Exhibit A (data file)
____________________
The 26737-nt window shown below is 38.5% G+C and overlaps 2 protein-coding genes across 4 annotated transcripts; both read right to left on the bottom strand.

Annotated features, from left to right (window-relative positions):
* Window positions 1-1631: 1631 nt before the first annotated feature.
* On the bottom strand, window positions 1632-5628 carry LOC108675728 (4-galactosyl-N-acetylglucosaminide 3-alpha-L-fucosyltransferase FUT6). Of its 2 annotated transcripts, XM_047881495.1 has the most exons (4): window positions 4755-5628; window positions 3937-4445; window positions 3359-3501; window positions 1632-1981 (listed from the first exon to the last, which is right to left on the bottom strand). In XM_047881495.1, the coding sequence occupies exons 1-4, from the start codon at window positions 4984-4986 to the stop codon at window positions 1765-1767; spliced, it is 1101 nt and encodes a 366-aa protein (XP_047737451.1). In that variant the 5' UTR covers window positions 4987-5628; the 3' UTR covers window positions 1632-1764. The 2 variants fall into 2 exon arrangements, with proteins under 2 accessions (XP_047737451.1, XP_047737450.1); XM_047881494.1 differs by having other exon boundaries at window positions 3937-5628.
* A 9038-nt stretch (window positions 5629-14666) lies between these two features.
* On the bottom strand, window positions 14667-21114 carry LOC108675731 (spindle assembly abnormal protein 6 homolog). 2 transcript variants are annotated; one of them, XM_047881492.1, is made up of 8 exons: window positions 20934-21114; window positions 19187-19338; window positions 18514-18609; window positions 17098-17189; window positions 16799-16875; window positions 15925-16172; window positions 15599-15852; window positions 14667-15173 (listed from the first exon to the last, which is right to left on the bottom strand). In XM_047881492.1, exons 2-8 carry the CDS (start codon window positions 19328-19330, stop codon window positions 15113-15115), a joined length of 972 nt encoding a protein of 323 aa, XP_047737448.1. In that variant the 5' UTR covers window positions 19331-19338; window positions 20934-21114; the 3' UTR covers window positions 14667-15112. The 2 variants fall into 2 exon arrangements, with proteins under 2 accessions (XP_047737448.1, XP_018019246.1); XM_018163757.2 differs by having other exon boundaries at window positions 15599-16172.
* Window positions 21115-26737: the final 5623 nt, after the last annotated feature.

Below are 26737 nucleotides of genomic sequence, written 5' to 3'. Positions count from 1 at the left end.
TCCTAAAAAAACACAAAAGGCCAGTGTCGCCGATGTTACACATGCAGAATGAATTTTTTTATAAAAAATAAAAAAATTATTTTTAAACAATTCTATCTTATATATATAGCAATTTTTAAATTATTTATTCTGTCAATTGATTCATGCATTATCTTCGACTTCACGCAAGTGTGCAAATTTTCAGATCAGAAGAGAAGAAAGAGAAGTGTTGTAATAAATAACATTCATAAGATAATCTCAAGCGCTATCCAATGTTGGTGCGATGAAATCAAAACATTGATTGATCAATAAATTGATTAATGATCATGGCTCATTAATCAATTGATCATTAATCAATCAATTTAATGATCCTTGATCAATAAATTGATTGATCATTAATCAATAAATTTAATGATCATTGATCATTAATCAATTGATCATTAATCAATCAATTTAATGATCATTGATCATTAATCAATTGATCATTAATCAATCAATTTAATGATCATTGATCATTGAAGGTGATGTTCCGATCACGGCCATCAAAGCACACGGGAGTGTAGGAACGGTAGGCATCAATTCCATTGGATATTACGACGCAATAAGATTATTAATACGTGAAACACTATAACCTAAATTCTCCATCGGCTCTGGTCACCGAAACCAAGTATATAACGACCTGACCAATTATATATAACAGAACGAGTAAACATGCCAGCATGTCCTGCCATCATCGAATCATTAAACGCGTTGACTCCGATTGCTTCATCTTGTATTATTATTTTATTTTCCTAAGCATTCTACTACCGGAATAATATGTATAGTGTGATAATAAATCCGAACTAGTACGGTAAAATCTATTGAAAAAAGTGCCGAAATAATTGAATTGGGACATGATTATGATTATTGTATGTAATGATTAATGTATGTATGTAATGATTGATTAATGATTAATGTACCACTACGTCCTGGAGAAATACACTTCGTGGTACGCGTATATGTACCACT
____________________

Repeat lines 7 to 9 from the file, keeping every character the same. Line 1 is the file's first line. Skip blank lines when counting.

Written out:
* Window positions 21115-26737: the final 5623 nt, after the last annotated feature.

Below are 26737 nucleotides of genomic sequence, written 5' to 3'. Positions count from 1 at the left end.
TCCTAAAAAAACACAAAAGGCCAGTGTCGCCGATGTTACACATGCAGAATGAATTTTTTTATAAAAAATAAAAAAATTATTTTTAAACAATTCTATCTTATATATATAGCAATTTTTAAATTATTTATTCTGTCAATTGATTCATGCATTATCTTCGACTTCACGCAAGTGTGCAAATTTTCAGATCAGAAGAGAAGAAAGAGAAGTGTTGTAATAAATAACATTCATAAGATAATCTCAAGCGCTATCCAATGTTGGTGCGATGAAATCAAAACATTGATTGATCAATAAATTGATTAATGATCATGGCTCATTAATCAATTGATCATTAATCAATCAATTTAATGATCCTTGATCAATAAATTGATTGATCATTAATCAATAAATTTAATGATCATTGATCATTAATCAATTGATCATTAATCAATCAATTTAATGATCATTGATCATTAATCAATTGATCATTAATCAATCAATTTAATGATCATTGATCATTGAAGGTGATGTTCCGATCACGGCCATCAAAGCACACGGGAGTGTAGGAACGGTAGGCATCAATTCCATTGGATATTACGACGCAATAAGATTATTAATACGTGAAACACTATAACCTAAATTCTCCATCGGCTCTGGTCACCGAAACCAAGTATATAACGACCTGACCAATTATATATAACAGAACGAGTAAACATGCCAGCATGTCCTGCCATCATCGAATCATTAAACGCGTTGACTCCGATTGCTTCATCTTGTATTATTATTTTATTTTCCTAAGCATTCTACTACCGGAATAATATGTATAGTGTGATAATAAATCCGAACTAGTACGGTAAAATCTATTGAAAAAAGTGCCGAAATAATTGAATTGGGACATGATTATGATTATTGTATGTAATGATTAATGTATGTATGTAATGATTGATTAATGATTAATGTACCACTACGTCCTGGAGAAATACACTTCGTGGTACGCGTATATGTACCACT